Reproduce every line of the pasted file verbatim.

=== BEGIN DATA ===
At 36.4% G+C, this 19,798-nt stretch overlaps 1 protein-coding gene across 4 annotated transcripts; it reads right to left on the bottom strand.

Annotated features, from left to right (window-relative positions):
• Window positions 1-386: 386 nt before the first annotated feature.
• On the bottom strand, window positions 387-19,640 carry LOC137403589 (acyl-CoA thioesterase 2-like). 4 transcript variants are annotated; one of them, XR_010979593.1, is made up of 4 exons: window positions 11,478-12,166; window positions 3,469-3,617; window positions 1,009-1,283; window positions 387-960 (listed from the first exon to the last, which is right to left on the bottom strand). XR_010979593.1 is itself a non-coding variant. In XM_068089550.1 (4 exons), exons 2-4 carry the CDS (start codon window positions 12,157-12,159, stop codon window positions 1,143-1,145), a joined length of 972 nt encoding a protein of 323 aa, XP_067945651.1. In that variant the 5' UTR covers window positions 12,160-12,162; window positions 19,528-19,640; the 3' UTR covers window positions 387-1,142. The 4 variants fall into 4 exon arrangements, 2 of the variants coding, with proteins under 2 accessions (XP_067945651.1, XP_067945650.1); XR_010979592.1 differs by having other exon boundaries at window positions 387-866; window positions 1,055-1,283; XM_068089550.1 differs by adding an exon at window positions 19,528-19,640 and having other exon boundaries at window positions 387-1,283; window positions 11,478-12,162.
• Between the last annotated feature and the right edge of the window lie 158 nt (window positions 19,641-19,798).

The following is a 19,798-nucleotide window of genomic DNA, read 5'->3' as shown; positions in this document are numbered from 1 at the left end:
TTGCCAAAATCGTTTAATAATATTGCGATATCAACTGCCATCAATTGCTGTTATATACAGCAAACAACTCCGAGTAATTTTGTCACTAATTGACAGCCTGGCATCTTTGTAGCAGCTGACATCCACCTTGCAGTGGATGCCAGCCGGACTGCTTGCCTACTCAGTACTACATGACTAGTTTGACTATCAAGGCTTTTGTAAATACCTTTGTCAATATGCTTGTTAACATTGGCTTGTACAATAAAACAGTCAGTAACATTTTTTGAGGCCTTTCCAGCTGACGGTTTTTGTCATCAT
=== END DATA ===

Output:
At 36.4% G+C, this 19,798-nt stretch overlaps 1 protein-coding gene across 4 annotated transcripts; it reads right to left on the bottom strand.

Annotated features, from left to right (window-relative positions):
• Window positions 1-386: 386 nt before the first annotated feature.
• On the bottom strand, window positions 387-19,640 carry LOC137403589 (acyl-CoA thioesterase 2-like). 4 transcript variants are annotated; one of them, XR_010979593.1, is made up of 4 exons: window positions 11,478-12,166; window positions 3,469-3,617; window positions 1,009-1,283; window positions 387-960 (listed from the first exon to the last, which is right to left on the bottom strand). XR_010979593.1 is itself a non-coding variant. In XM_068089550.1 (4 exons), exons 2-4 carry the CDS (start codon window positions 12,157-12,159, stop codon window positions 1,143-1,145), a joined length of 972 nt encoding a protein of 323 aa, XP_067945651.1. In that variant the 5' UTR covers window positions 12,160-12,162; window positions 19,528-19,640; the 3' UTR covers window positions 387-1,142. The 4 variants fall into 4 exon arrangements, 2 of the variants coding, with proteins under 2 accessions (XP_067945651.1, XP_067945650.1); XR_010979592.1 differs by having other exon boundaries at window positions 387-866; window positions 1,055-1,283; XM_068089550.1 differs by adding an exon at window positions 19,528-19,640 and having other exon boundaries at window positions 387-1,283; window positions 11,478-12,162.
• Between the last annotated feature and the right edge of the window lie 158 nt (window positions 19,641-19,798).

The following is a 19,798-nucleotide window of genomic DNA, read 5'->3' as shown; positions in this document are numbered from 1 at the left end:
TTGCCAAAATCGTTTAATAATATTGCGATATCAACTGCCATCAATTGCTGTTATATACAGCAAACAACTCCGAGTAATTTTGTCACTAATTGACAGCCTGGCATCTTTGTAGCAGCTGACATCCACCTTGCAGTGGATGCCAGCCGGACTGCTTGCCTACTCAGTACTACATGACTAGTTTGACTATCAAGGCTTTTGTAAATACCTTTGTCAATATGCTTGTTAACATTGGCTTGTACAATAAAACAGTCAGTAACATTTTTTGAGGCCTTTCCAGCTGACGGTTTTTGTCATCAT